Partners In Actions – ELP

Posted by Hsin Ee Chia on September 3, 2018

We are from Prison Fellowship Singapore (PFS), a Christian voluntary welfare organisation that ministers to men and women in Singapore’s prison system (inmates and ex-offenders) and their families. We run a weekly support group called Care Club for children and youth aged 6-16 who have a parent or close family member who is currently incarcerated or recently released from prison.


At Care Club we provide one-to- one tuition and other activities for the children every Saturday morning. However, even with teaching by our dedicated volunteers, many of the children still struggle with basic concepts. Some cannot read and fail their exams in primary 1. Coming from a disadvantaged family background, our children do not have the same learning opportunities as their peers. Their self-esteem is affected at an early age due to their inability to catch up in school.


We hoped to help the children and caregivers overcome these obstacles, give them a strong foundation and interest in learning, and help them reach their fullest potential. We did not have the professional expertise and resources in early childhood education because we rely on volunteers who are usually not trained in this. Hence we were very excited and grateful when EDIS Cares proposed to run the Early Learning Programme (ELP) at PFS Care Club.


In 2017, we had 7 children aged 6-10 attending the ELP at Care Club. The programme is very structured and we have received a lot of support from EDIS staff and the ELP Literacy Therapist. Training and resource materials were provided for our volunteers. The ELP Literacy Therapist provided continuous feedback and support by looking through the volunteers’ lesson plans every week and coming down to our centre to observe the sessions and troubleshoot problems.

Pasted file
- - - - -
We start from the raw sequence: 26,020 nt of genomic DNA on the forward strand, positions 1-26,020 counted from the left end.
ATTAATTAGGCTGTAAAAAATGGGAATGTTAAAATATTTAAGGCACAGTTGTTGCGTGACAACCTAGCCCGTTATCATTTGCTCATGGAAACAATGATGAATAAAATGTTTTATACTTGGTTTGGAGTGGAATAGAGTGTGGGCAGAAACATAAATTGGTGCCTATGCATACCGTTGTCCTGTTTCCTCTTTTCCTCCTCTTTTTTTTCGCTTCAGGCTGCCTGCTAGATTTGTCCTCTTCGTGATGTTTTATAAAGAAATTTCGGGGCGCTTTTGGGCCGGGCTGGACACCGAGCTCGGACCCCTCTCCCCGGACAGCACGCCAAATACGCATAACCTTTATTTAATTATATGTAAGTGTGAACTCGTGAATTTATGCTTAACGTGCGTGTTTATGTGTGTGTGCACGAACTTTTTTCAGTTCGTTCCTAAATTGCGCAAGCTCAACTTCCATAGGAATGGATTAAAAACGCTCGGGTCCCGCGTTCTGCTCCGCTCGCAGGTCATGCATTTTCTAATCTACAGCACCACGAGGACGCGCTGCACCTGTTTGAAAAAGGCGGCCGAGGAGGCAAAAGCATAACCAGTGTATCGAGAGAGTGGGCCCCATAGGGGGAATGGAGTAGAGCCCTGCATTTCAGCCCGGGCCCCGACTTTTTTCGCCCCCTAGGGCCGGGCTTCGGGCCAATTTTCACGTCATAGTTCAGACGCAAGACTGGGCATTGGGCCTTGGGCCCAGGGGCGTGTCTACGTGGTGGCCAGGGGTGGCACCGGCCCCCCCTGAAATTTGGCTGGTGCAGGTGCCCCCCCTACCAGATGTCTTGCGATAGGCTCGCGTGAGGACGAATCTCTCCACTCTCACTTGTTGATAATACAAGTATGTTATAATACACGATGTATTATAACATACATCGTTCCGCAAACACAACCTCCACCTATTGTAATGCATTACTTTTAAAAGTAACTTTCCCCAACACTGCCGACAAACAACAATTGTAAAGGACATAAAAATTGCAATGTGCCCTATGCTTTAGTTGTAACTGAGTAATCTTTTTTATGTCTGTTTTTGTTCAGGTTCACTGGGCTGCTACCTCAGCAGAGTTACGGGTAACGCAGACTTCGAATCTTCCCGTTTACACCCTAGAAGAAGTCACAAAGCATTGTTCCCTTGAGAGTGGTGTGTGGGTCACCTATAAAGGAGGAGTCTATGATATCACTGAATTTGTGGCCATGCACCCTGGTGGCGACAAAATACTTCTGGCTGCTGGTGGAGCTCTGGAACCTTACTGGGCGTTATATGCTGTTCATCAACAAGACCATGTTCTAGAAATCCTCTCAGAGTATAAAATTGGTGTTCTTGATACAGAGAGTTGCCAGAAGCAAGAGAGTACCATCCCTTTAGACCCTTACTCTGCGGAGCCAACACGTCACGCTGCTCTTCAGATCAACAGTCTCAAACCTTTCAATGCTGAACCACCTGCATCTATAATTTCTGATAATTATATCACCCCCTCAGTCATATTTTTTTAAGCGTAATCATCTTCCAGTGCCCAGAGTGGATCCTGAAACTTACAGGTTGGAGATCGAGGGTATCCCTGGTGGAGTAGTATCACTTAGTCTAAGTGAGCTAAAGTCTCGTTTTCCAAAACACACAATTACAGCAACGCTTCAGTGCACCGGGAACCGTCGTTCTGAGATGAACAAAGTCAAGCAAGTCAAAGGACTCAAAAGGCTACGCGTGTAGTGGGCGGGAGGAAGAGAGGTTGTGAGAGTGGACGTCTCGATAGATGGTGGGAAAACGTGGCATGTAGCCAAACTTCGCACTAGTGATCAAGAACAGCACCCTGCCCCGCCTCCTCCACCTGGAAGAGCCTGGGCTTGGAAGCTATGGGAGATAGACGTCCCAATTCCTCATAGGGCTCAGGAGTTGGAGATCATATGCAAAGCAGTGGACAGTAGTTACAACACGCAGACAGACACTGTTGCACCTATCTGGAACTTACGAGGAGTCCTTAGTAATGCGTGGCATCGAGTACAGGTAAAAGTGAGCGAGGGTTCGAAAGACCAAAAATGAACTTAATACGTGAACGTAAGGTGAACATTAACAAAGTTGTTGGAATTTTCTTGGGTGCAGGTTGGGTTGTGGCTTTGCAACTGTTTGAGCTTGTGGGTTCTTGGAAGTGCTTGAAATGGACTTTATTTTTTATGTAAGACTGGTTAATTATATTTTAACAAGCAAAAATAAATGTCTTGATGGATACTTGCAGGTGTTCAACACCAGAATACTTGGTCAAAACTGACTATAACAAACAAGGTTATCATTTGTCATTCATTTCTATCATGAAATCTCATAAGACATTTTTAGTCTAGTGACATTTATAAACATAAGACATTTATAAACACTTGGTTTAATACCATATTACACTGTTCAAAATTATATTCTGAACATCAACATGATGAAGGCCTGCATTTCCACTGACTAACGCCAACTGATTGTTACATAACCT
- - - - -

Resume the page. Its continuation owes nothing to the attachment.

Our children enjoy the programme very much and there has also been noticeable improvement in their learning and positive feedback from their caregivers and teachers. Children who are normally very hyperactive during other programmes are able to sit down and focus for the one-hour ELP time slot. One caregiver reported that “there is a difference in my child’s pronunciation and choice of words.”


There was one child who had already started attending Primary 1 but whom we placed in ELP because she was unable to read. She received these comments from her form teacher in her report book: “She has made great progress across the curriculum since the beginning of the school year. I am so proud of her progress and she continues to have this positive outlook towards education!”


Volunteers also have positive feedback about the programme. One said that she “rejoiced to see the child’s reading skills improve after every session.” They also felt well supported with the resources, training and help with the lesson plans.


In summary, the ELP has been a great benefit for our young children of preschool standard of learning. It has provided the expertise and resources that we previously did not have access to to help these children. The children are able to prepare for mainstream education, understand that learning can be made interesting and enjoyable, and recognise the value of acquiring knowledge. Our children’s self-esteem and confidence have also increased as the ELP has helped to bridge the gap between them and their peers. We hope that the ELP can be continued for subsequent years at PFS in order to benefit more of the children attending Care Club.


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